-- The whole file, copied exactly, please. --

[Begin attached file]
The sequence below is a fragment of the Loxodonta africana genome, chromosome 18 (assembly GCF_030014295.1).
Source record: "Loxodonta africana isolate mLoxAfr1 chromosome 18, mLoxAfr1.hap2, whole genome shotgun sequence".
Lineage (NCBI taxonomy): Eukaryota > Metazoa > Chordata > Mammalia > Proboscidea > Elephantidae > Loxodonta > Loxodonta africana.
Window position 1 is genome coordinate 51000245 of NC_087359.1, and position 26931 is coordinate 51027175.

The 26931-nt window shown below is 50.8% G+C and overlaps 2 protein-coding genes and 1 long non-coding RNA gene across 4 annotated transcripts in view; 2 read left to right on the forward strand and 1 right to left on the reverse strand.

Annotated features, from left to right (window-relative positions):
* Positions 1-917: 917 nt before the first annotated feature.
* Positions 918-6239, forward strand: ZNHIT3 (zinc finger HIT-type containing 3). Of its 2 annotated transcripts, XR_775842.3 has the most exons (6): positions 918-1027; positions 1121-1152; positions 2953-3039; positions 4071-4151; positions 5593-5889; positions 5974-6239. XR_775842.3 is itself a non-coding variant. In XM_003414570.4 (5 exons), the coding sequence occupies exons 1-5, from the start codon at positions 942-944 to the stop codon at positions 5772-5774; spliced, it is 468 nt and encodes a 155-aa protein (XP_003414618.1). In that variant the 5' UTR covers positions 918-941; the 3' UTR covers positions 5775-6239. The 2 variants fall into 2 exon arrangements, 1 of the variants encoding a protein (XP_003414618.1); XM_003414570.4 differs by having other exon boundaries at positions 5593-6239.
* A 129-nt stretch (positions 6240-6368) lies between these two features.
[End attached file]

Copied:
The sequence below is a fragment of the Loxodonta africana genome, chromosome 18 (assembly GCF_030014295.1).
Source record: "Loxodonta africana isolate mLoxAfr1 chromosome 18, mLoxAfr1.hap2, whole genome shotgun sequence".
Lineage (NCBI taxonomy): Eukaryota > Metazoa > Chordata > Mammalia > Proboscidea > Elephantidae > Loxodonta > Loxodonta africana.
Window position 1 is genome coordinate 51000245 of NC_087359.1, and position 26931 is coordinate 51027175.

The 26931-nt window shown below is 50.8% G+C and overlaps 2 protein-coding genes and 1 long non-coding RNA gene across 4 annotated transcripts in view; 2 read left to right on the forward strand and 1 right to left on the reverse strand.

Annotated features, from left to right (window-relative positions):
* Positions 1-917: 917 nt before the first annotated feature.
* Positions 918-6239, forward strand: ZNHIT3 (zinc finger HIT-type containing 3). Of its 2 annotated transcripts, XR_775842.3 has the most exons (6): positions 918-1027; positions 1121-1152; positions 2953-3039; positions 4071-4151; positions 5593-5889; positions 5974-6239. XR_775842.3 is itself a non-coding variant. In XM_003414570.4 (5 exons), the coding sequence occupies exons 1-5, from the start codon at positions 942-944 to the stop codon at positions 5772-5774; spliced, it is 468 nt and encodes a 155-aa protein (XP_003414618.1). In that variant the 5' UTR covers positions 918-941; the 3' UTR covers positions 5775-6239. The 2 variants fall into 2 exon arrangements, 1 of the variants encoding a protein (XP_003414618.1); XM_003414570.4 differs by having other exon boundaries at positions 5593-6239.
* A 129-nt stretch (positions 6240-6368) lies between these two features.